When a teen’s skeletal remains were found in the Tennessee woods in 1983, investigators identified a murder suspect but not the victim.
Now, the Tennessee Bureau of Investigation has confirmed the identity of the victim using DNA technology, the agency said in a Sept. 6 news release.
Kenneth Levall Thompson of Detroit was born in November 1965. His remains were found in Crossville, Tennessee, on Aug. 26, 1983, the TBI said. Investigators said he was stabbed multiple times.
A forensic pathologist initially estimated the victim was between the ages of 20 and 25, the release said.
A TBI spokesperson told McClatchy News that Thompson was killed “approximately a week or more” before his body was found in Cumberland County.
Without knowing who the victim was, investigators were able to identify a possible suspect, who was charged with second-degree murder in May 1984 and sentenced to 20 years in prison, according to the release. The suspect was 36 when he was charged, TBI told McClatchy News.
Family told investigators they last had contact with Thompson around 1982 or 1983.
Years went by without a match for the victim’s identity. Investigators submitted a DNA sample to the University of North Texas Center for Human Identification, according to the release. His DNA was entered into database systems to look for possible matches, but none came.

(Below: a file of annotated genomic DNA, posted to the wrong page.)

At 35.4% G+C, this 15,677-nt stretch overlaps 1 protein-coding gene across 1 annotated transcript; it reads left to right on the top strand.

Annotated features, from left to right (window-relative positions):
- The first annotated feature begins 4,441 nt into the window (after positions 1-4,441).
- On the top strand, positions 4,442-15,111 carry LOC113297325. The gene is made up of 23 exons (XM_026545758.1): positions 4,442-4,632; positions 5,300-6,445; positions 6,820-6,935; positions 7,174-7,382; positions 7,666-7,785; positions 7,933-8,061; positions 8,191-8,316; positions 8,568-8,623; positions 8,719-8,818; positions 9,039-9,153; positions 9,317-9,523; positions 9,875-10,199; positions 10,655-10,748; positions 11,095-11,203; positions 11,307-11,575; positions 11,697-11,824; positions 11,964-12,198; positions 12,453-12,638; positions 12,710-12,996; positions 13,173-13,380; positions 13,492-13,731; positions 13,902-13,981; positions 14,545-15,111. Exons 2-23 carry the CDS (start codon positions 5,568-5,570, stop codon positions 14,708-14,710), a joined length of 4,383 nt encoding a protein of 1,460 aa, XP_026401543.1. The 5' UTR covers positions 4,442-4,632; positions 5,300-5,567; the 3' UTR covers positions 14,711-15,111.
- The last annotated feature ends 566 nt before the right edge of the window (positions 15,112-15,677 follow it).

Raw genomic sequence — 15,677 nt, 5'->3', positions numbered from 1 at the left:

In December 2022, TBI agents with the Unidentified Human Remains DNA Initiative sent a DNA sample of Thompson’s to Othram Laboratories in Texas for “forensic genetic genealogical (FGG) DNA testing,” according to the release.
Scientists were able to find possible relatives of the unidentified teen. TBI investigators then located family members in Michigan, including a brother who said he hadn’t heard from Thompson in nearly four decades.
Officials submitted familial DNA to the lab in Texas, TBI said. Othram scientists were able to identify the remains as Thompson’s.
“Investigators hope this development will provide long-awaited answers to Kenneth’s family,” the TBI wrote in the release.
The agency is asking for anyone with photos of Thompson to share them with the TBI.
“The only photo of Kenneth that surviving family members could find was taken when he was a child,” the agency said.